Like Lee Kwan Yew, many global leaders who have embraced pro-active industrial policy as the policy framework for bringing to life their economic and social development vision for their country, have delivered. Alexander Hamilton in the US, Park Chung Hee in South Korea, Carlos Lleras Restrepo in Colombia, Ben Gurion in Israel, Deng Xiaoping in China, and Narasimha Rao in India are all examples of leaders who prioritised a visionary industrial policy – and, as a result, their names have gone down in history for unlocking the transformation and economic and social advancement of their nations. Their economic agendas centred on the development of key industries that would allow the tax base to widen, net exports to improve, household incomes to improve, and jobs to be created. In turn, this allowed for increased public investment in areas like health, education, infrastructure and housing.

Africa also boasts such examples. Seretse Khama in Botswana, Seewoosagur Ramgoolam in Mauritius, and more recently, Aziz Akhannouch in Morocco, have all seen similar success. It should be no surprise that Botswana, Mauritius and Morocco represent three of Africa’s most positive stories of economic, social and human development in recent times. So, what does this tell us?

Well, when political leaders embrace a pro-active industrial policy in a market-led way as their core economic framework, much of what is realistically possible to achieve for their people is actually achieved.

There are three reasons why a well-designed and well-executed industrial policy gives leaders the tools they need to succeed. No other economic policy has these traits.

First, industrial policy helps political leaders to set a plausible yet ambitious direction for growth and progress through healthy dialogue and collaboration with job-creating, innovating, and dynamic private actor entrepreneurship. This helps governments to be market-led, realistic, strategic and able to seize opportunities while devising their economic policies. It helps them identify sectors that, with the right type of facilitative support by the public sector, are most likely to flourish and most likely to pull the rest of the economy along.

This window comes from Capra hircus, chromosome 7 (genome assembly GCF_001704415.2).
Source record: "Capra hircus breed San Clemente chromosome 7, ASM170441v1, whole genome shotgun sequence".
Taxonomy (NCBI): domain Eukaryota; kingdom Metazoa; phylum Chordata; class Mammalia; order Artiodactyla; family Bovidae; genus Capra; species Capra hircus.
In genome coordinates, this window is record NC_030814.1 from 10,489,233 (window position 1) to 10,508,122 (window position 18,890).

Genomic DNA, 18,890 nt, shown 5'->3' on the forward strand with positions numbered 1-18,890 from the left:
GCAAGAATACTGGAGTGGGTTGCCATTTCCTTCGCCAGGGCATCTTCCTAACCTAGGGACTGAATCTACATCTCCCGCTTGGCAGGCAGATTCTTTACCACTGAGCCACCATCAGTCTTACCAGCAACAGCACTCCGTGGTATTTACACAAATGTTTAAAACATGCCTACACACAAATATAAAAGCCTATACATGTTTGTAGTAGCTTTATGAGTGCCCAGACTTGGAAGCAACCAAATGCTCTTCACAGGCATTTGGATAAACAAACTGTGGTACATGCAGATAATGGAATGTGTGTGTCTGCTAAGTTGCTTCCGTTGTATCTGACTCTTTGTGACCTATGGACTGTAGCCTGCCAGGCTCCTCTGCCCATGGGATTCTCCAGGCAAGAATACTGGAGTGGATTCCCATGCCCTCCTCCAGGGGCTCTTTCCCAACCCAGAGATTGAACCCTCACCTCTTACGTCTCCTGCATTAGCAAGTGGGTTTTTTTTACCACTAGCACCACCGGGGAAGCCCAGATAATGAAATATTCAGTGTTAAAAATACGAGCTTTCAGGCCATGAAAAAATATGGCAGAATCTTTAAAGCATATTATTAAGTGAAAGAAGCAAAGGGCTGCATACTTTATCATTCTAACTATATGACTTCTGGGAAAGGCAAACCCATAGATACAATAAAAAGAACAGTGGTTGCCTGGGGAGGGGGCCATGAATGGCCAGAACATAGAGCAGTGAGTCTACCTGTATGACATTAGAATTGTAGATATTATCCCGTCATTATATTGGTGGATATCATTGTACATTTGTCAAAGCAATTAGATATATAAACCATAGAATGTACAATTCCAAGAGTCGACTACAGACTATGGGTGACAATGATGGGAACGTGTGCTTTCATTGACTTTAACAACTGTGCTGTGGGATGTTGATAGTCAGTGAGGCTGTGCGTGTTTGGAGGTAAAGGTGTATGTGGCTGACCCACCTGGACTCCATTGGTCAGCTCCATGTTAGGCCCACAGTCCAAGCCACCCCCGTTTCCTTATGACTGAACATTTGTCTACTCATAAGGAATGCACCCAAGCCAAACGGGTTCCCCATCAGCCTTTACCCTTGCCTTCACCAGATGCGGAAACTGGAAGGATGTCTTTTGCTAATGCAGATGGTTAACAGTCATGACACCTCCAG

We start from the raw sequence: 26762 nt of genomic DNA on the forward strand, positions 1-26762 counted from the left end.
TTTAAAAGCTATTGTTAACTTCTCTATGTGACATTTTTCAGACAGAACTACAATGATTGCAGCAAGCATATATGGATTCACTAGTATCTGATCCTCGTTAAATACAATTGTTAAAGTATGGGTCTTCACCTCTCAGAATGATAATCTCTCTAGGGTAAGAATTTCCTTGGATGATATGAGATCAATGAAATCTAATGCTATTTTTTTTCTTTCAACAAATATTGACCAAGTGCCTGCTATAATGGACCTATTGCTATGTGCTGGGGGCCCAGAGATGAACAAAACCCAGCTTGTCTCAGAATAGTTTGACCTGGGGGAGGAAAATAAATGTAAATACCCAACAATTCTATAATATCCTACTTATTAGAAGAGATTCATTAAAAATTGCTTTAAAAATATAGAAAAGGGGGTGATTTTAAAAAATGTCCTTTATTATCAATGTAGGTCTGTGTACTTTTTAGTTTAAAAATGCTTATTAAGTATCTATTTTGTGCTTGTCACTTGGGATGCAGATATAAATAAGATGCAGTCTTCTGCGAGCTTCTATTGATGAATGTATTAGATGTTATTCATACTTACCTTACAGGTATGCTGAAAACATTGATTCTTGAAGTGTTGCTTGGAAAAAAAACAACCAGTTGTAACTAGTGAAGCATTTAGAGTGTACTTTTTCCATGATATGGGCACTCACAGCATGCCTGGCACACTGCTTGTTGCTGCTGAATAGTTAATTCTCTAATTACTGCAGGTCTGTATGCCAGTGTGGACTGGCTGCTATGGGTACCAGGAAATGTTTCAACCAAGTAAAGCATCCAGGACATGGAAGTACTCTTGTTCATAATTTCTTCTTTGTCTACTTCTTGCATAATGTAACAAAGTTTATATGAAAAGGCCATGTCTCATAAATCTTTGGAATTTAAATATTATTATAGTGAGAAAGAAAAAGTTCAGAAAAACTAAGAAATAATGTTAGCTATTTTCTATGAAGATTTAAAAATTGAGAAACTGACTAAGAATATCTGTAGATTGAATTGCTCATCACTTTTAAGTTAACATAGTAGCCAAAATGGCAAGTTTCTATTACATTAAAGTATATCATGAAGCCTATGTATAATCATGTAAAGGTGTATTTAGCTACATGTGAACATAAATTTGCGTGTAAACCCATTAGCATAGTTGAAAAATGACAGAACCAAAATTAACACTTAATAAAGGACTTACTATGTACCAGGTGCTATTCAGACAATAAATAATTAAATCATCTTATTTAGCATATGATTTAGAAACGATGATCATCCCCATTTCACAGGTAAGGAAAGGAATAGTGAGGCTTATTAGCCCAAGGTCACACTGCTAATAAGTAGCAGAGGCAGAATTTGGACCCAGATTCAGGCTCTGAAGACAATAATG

Second, industrial policy offers leaders a viable strategy to reconcile their economic and social agenda with their political strategy of securing the support of both the masses and powerful businesses and other elite groups. The political economies of most African economies are dominated by politically powerful extractive and rent-seeking private sectors, many of whom stifle productivity and dynamism. A sensible industrial strategy can help identify pathways to create an elite bargain to shift local resources and vested interests away from a winner-takes-all fight over a small local economy, toward a win-win, export-oriented political economy in which competition drives innovation and reduces barriers to entry for SMEs and new actors, while all the while creating jobs, raising household incomes, facilitating access to foreign exchange and widening the tax base.